How Can Laser Scanning and BIM Assist MEP Contractors?

How Can Laser Scanning and BIM Assist MEP Contractors?

The Basics of MEP Installation

Mechanical, electrical, and plumbing (MEP) installation involves a series of highly coordinated steps performed by contractors to integrate their systems into a building's structure. Throughout the installation process, contractors prioritize safety, quality, and code compliance to ensure that MEP system installations are performed safely, function properly, and are reliable for the life of the building.

Before installation begins, a general contractor would need up to date as-builts to develop MEP design plans. If existing conditions documentation does not exist or is not up to date, then the contractor would reach out to a 3D laser scanning company to scan the site and deliver accurate as-builts. Precise building layouts, dimensions, elevations, and distances ensure the successful planning and installation of MEP systems.

A general contractor would also need the locations of underground utilities (e.g. gas lines, water pipes, electrical cables, etc.) for planning and safety purposes. They would reach out to a utility locating company to conduct on-site investigations and receive up-to-date utility maps.

They will utilize comprehensive site information to plan MEP routes and coordinates with trades. Once planning is complete, the trade contractors will prepare the construction site for MEP installation by clearing obstacles and double checking that MEP systems are routed around utilities to ensure a safe working environment. They may also install temporary supports or scaffolding as needed.

Next, they will rough-in the basic framework and components of MEP systems before finishing materials are applied. Rough-in installation includes:

  • HVAC Mechanical: Ductwork, air handlers, vents, and other HVAC components are installed according to the design layout.
  • Electrical: Conduit, wiring, panels, and distribution equipment are installed to deliver power throughout the building.
  • Plumbing: Pipes, fixtures, valves, and pumps are installed to supply water, gas, and drainage systems.

Throughout the installation process, contractors coordinate closely with other trades to ensure that MEP systems integrate seamlessly with structural elements, architectural features, and other building systems.

Once the rough-in installation is complete, contractors conduct tests and inspections to verify the functionality of MEP systems. After passing inspections, contractors complete the final installation of MEP components and make any necessary adjustments.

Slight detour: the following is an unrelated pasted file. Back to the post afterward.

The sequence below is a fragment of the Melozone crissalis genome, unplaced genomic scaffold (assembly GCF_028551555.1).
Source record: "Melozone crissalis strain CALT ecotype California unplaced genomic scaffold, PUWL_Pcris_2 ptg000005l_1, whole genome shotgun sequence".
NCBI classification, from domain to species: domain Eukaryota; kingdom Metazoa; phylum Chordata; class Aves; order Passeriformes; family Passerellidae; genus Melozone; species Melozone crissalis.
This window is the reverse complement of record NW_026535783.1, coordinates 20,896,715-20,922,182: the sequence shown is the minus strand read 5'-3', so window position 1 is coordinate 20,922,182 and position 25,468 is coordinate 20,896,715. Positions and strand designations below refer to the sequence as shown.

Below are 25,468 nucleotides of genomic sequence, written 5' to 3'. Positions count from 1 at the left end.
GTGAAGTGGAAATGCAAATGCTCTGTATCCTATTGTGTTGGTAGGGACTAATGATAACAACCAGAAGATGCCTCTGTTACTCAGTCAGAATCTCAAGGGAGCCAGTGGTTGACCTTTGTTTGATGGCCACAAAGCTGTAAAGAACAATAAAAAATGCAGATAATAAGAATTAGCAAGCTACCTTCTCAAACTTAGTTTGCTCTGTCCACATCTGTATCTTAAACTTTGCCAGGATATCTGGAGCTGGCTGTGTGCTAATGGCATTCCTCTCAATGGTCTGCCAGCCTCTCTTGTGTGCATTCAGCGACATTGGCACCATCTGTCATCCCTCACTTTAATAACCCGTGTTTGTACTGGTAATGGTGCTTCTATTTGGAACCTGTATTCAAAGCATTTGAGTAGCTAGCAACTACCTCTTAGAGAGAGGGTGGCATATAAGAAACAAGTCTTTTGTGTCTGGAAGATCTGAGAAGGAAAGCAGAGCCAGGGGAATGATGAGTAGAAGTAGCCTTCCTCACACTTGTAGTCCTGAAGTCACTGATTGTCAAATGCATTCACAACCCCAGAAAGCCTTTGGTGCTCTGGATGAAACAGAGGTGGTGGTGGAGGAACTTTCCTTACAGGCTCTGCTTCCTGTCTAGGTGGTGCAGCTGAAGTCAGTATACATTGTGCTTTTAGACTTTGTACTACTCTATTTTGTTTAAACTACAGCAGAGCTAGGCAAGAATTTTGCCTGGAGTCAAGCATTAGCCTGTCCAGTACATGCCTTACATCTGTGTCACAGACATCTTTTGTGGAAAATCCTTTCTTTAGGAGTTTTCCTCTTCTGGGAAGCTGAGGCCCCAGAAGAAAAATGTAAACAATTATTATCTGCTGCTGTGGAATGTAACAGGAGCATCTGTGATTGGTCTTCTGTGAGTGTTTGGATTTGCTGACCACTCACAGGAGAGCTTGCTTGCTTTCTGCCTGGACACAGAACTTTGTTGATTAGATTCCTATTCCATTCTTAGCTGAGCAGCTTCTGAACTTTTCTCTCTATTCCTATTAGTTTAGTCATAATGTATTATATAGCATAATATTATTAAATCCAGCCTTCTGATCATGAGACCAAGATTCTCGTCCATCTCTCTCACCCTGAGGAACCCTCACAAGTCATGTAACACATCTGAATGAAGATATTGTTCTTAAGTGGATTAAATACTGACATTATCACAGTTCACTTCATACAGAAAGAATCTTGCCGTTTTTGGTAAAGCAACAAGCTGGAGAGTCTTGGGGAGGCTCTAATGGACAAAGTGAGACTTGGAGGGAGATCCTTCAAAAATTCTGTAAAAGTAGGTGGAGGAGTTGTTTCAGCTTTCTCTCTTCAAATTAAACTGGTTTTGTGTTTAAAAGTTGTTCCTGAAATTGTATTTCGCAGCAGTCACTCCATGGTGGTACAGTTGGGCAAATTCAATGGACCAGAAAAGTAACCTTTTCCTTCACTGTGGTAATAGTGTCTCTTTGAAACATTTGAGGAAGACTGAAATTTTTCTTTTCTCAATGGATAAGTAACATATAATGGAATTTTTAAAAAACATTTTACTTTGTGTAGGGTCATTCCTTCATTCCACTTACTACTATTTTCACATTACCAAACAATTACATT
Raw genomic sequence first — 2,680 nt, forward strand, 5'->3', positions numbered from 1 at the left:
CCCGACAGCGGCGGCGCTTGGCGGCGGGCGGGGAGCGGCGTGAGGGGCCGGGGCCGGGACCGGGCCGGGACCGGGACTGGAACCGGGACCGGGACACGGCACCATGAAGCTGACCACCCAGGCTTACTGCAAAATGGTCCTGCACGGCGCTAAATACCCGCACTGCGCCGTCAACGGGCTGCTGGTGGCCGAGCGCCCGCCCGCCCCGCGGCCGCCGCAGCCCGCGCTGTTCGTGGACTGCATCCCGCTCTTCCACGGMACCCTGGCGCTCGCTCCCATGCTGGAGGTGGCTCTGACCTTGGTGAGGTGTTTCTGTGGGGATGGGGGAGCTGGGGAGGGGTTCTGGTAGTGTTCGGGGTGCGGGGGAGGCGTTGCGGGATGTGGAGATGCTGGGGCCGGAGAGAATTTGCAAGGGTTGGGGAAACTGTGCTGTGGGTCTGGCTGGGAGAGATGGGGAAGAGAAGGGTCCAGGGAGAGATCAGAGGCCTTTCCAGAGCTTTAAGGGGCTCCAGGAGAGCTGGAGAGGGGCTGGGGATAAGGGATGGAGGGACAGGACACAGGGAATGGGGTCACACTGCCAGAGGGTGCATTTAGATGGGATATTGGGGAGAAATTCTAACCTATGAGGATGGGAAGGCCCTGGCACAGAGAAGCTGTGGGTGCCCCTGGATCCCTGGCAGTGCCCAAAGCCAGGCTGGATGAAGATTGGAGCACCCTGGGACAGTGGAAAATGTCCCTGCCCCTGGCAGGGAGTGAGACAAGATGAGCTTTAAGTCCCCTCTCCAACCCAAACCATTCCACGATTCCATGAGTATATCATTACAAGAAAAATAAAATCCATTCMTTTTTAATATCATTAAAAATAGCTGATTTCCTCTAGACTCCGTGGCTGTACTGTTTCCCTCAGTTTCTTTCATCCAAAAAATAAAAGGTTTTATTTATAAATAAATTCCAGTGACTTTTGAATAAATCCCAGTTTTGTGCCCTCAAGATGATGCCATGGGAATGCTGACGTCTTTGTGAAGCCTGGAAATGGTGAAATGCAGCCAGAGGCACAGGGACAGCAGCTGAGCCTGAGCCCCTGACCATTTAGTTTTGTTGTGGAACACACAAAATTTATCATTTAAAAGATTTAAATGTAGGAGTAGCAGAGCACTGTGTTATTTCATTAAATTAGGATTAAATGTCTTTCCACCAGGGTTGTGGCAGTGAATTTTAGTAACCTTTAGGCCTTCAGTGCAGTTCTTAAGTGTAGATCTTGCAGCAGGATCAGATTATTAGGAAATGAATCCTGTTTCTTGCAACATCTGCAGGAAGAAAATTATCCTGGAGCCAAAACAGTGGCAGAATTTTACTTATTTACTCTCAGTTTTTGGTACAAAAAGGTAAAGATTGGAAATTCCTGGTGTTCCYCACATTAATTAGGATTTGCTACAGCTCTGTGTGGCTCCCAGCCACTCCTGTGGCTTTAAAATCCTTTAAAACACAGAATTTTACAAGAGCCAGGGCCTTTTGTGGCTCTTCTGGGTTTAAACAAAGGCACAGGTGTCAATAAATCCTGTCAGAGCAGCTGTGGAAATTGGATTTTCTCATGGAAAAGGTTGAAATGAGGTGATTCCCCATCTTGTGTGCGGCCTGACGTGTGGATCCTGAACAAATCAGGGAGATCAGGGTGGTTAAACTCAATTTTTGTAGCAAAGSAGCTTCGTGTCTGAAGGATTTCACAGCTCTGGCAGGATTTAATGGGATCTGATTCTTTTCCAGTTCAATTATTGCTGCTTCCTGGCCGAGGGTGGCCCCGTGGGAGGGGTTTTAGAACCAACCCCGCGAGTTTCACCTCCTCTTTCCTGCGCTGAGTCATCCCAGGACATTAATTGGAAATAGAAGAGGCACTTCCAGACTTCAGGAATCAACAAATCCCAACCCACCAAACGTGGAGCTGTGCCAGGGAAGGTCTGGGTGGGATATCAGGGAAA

MEP Building Information Model
Contractors work closely with other trades to ensure that MEP systems integrate seamlessly with structural elements, architectural features, and other building systems.

How Do Contractors Capture Existing Site Conditions?

Having accurate as-builts prior to MEP design planning will ensure smooth integration and installation of MEP systems with the existing building design. This is accomplished by 3D laser scanning the site.

3D laser scanners use LiDAR (light detection and ranging) technology to capture millions of three-dimensional data points of a space. Each data point is converted into a pixel with an XYZ coordinate. Millions of data points are captured and processed into a point cloud, creating an accurate 3D as-built data set of the site. The technology delivers highly accurate digital layouts and dimensions for construction professionals.

What Benefits Can 3D Laser Scanning Provide for MEP Contractors?

3D laser scanning captures as-built site conditions, assists with clash detection, optimizes spatial planning and layout, verifies system installation, and provides progressive documentation for MEP contractors.

Accurate As-Built Documentation: Laser scanning accurately captures the existing conditions of a building or site, providing detailed as-built documentation. This information ensures that MEP systems are designed and installed to fit precisely within the existing structure, minimizing clashes and rework.

Clash Detection: Laser scanning produces point clouds that can be overlaid on top of MEP design models. This provides data for general contractors to perform clash detection and identify conflicts between MEP systems and other structural and architectural building elements. By detecting clashes early in the design phase, costly on-site conflicts and revisions are minimized.

Spatial Planning and Layout Optimization: Laser scanning provides precise measurements of available space, enabling MEP engineers to optimize the layout of systems for efficient use of space and minimal interference with other building elements. This optimization can lead to more cost-effective designs and streamlined installation processes.

Upgrades or Modifications: 3D laser scanning captures precise details of existing equipment and MEP features so that upgrades or modifications can be tied into existing systems and installed with confidence, fitting seamlessly into the existing space.

Construction Verification: During construction, laser scanning can be used to verify that MEP systems are being installed according to design specifications. By comparing scan data with the design models, any deviations or discrepancies can be quickly identified and addressed.

Progress Monitoring and Documentation: Laser scanning can be used to monitor construction progress over time, providing a visual record of MEP installation at various stages of construction. This documentation can be valuable for project management, quality assurance, and ongoing maintenance.

3D laser scanning enhances the efficiency, accuracy, and coordination of the MEP installation process, improves construction workflows, and increases the quality of MEP systems.

GPRS 3D laser scanning services
3D laser scanning accurately captures the existing conditions of a building or site, providing detailed as-built documentation.

How is a 3D Building Information Model/Building Information Management Model (BIM) Created?